Report says council's cash to last two years 2018
Lancashire County Council is heading for financial disaster with its reserves set to run out by 2018/19, an independent report has found.
Expert accountants have predicted the Government could be called in to run essential services if the council can no longer afford to do so.
The report by financial experts at PwC (Pricewaterhouse Coopers) was commissioned by the council in a bid to bolster its case for more cash.
In 70 pages it reveals just how empty the council’s coffers will soon become.
The council’s deputy leader Coun David Borrow now plans to use the report to pressure the Government to rethink how councils are funded – but some have criticised the council for spending money on the report to find out what they already knew.
PwC concluded even if Lancashire scales back its services dramatically it would still face a spending gap of £79m in 2020/21 with an overall shortfall of £227m.
Coun Borrow said:“This independent confirmation that our finances, like those of many other councils, are clearly not sustainable will help us to make the case to Government that they need to rethink how they support councils.”
He added the report showed the council needs to make savings of £148m in 2020/21 even if it raised council tax by 3.99 per cent every year for the next four years.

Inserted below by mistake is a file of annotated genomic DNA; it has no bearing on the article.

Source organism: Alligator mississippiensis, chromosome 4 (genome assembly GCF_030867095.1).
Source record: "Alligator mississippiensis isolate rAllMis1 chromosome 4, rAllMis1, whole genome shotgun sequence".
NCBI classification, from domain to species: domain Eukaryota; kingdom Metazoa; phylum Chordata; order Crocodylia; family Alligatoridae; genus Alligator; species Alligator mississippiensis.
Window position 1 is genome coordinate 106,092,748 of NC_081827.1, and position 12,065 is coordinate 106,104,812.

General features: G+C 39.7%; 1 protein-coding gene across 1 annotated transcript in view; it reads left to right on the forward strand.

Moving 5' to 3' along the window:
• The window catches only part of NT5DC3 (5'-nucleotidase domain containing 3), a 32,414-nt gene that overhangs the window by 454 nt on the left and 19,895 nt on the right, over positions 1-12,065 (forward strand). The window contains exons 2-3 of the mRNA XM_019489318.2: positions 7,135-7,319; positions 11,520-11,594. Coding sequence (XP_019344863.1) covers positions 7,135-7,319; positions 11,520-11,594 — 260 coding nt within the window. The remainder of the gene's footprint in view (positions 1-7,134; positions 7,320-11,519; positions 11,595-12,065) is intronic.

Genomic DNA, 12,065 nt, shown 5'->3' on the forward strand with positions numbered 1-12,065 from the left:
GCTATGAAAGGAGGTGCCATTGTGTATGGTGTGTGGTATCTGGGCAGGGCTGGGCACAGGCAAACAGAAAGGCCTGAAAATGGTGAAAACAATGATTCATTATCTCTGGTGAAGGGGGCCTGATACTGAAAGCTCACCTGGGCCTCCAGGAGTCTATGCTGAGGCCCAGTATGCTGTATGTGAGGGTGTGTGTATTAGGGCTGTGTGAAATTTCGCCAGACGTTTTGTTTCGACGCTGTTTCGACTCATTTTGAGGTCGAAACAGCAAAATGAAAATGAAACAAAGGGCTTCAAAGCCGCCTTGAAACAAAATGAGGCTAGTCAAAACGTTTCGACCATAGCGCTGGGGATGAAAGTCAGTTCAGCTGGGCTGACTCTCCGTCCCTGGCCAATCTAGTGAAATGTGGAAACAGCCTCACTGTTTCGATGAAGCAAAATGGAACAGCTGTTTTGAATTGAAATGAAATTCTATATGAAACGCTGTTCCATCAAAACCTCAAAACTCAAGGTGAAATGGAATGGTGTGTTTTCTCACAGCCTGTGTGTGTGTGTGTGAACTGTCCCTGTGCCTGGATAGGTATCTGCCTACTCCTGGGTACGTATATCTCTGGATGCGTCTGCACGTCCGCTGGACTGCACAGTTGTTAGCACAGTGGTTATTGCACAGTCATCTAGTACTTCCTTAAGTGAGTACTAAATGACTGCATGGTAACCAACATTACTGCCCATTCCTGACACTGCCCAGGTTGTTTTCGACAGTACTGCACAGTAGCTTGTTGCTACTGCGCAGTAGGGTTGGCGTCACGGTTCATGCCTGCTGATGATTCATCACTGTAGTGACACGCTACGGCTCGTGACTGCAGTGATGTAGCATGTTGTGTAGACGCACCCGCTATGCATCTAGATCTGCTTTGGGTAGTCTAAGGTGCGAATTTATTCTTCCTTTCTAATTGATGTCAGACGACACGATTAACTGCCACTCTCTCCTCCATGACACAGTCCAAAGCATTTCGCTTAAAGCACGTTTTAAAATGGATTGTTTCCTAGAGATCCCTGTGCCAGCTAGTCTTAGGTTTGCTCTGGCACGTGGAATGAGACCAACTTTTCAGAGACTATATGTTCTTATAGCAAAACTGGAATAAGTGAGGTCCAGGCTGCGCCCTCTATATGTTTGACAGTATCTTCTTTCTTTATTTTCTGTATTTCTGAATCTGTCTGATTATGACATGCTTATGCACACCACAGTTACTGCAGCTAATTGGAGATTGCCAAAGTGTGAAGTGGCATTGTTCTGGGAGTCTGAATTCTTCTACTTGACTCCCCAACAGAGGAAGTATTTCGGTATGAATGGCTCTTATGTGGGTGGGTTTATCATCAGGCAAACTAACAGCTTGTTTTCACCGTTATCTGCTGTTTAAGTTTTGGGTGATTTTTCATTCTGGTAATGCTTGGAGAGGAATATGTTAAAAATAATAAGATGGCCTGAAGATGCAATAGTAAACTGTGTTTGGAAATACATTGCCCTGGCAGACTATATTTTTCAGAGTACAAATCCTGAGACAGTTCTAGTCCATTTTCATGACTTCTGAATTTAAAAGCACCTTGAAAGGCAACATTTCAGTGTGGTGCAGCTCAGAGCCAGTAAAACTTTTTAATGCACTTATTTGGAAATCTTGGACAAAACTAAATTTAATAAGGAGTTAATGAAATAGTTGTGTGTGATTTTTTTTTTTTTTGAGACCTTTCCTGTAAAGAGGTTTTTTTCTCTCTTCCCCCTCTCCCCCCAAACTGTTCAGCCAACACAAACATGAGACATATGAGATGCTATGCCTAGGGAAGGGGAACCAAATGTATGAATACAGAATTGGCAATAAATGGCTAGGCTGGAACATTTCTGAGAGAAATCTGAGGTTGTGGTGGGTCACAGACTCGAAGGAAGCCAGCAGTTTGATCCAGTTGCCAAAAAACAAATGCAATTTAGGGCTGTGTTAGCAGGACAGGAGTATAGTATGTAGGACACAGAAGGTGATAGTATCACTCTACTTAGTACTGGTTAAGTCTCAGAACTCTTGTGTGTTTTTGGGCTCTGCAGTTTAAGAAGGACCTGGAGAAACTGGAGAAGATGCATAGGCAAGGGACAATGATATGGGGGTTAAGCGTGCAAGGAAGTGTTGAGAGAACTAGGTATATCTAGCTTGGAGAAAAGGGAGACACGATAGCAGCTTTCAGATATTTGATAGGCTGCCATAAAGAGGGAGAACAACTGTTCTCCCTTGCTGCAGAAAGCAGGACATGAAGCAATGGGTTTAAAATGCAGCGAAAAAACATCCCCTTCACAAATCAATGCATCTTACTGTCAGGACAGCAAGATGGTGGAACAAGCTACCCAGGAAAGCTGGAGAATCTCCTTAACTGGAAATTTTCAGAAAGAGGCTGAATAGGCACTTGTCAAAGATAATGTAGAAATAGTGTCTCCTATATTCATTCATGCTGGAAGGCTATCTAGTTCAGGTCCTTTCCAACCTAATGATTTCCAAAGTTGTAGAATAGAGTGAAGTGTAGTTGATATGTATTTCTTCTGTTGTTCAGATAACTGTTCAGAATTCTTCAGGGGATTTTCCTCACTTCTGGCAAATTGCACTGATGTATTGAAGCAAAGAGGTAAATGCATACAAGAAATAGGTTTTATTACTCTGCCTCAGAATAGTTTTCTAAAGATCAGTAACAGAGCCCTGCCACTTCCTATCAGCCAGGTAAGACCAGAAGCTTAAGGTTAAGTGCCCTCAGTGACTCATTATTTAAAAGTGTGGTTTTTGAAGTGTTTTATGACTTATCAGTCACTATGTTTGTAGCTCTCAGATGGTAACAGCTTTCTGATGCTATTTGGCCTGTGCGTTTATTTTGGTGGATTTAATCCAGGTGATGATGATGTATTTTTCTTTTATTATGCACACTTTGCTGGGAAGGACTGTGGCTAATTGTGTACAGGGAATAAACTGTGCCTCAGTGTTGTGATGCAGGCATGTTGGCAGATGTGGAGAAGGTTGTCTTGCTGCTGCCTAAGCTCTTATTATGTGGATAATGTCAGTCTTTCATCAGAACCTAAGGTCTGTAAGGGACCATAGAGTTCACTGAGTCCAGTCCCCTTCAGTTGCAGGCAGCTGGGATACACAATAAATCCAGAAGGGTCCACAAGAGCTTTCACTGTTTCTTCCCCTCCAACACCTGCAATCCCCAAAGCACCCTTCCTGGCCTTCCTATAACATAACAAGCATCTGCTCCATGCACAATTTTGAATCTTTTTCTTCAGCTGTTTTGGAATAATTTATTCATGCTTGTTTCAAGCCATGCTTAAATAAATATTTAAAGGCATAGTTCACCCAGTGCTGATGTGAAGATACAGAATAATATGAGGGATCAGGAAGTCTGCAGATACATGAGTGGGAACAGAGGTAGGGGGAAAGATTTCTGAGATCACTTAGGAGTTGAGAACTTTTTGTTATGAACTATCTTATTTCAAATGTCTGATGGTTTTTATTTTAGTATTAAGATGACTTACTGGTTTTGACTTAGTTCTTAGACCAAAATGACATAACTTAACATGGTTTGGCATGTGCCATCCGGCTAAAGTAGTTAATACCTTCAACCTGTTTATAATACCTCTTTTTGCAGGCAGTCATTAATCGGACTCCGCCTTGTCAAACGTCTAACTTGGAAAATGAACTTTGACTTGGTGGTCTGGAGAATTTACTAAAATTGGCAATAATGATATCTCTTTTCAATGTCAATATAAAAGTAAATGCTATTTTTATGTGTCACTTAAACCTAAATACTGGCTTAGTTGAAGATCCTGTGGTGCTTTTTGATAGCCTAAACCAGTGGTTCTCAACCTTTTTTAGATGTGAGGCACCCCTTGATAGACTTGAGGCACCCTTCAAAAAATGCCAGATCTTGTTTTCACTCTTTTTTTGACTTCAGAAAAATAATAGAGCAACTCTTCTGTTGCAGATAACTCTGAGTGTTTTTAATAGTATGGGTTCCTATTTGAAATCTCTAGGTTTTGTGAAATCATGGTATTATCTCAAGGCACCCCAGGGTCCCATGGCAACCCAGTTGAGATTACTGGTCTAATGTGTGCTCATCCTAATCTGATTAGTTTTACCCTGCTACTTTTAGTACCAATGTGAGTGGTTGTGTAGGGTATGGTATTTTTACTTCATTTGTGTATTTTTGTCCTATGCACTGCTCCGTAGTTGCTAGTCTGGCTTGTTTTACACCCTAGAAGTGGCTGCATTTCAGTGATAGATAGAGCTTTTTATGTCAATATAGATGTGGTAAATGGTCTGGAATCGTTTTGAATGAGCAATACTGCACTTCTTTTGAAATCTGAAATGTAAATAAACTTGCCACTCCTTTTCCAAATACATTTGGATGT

But Tory leader Coun Geoff Driver accused the ruling Labour group of wasting money on the report, which will be considered by councillors next week at scrutiny and cabinet meetings.
He said: “A pound to a pinch of snuff the report won’t tell them anything they don’t already know. It’s got pretty pictures, pretty graphs but it will say absolutely nothing they don’t know.”
PwC revealed one possible factor in the county’s plight – Lancashire has the third lowest income from council tax of any county council in the country, which it says reflects both the type of housing here and lower prosperity.
Coun Borrow, who is the council’s finance spokesman, said PwC had been asked to assess how much the council would need to provide those services it is legally obliged to provide, including caring for the elderly and vulnerable, safeguarding children and highways maintenance.
He added: “The report sets out in stark relief the scale of the challenge we face... it forecasts that the council’s reserves, which we are currently using to balance our budget, will run out in 2018/19.”
The cost of the report has not been revealed.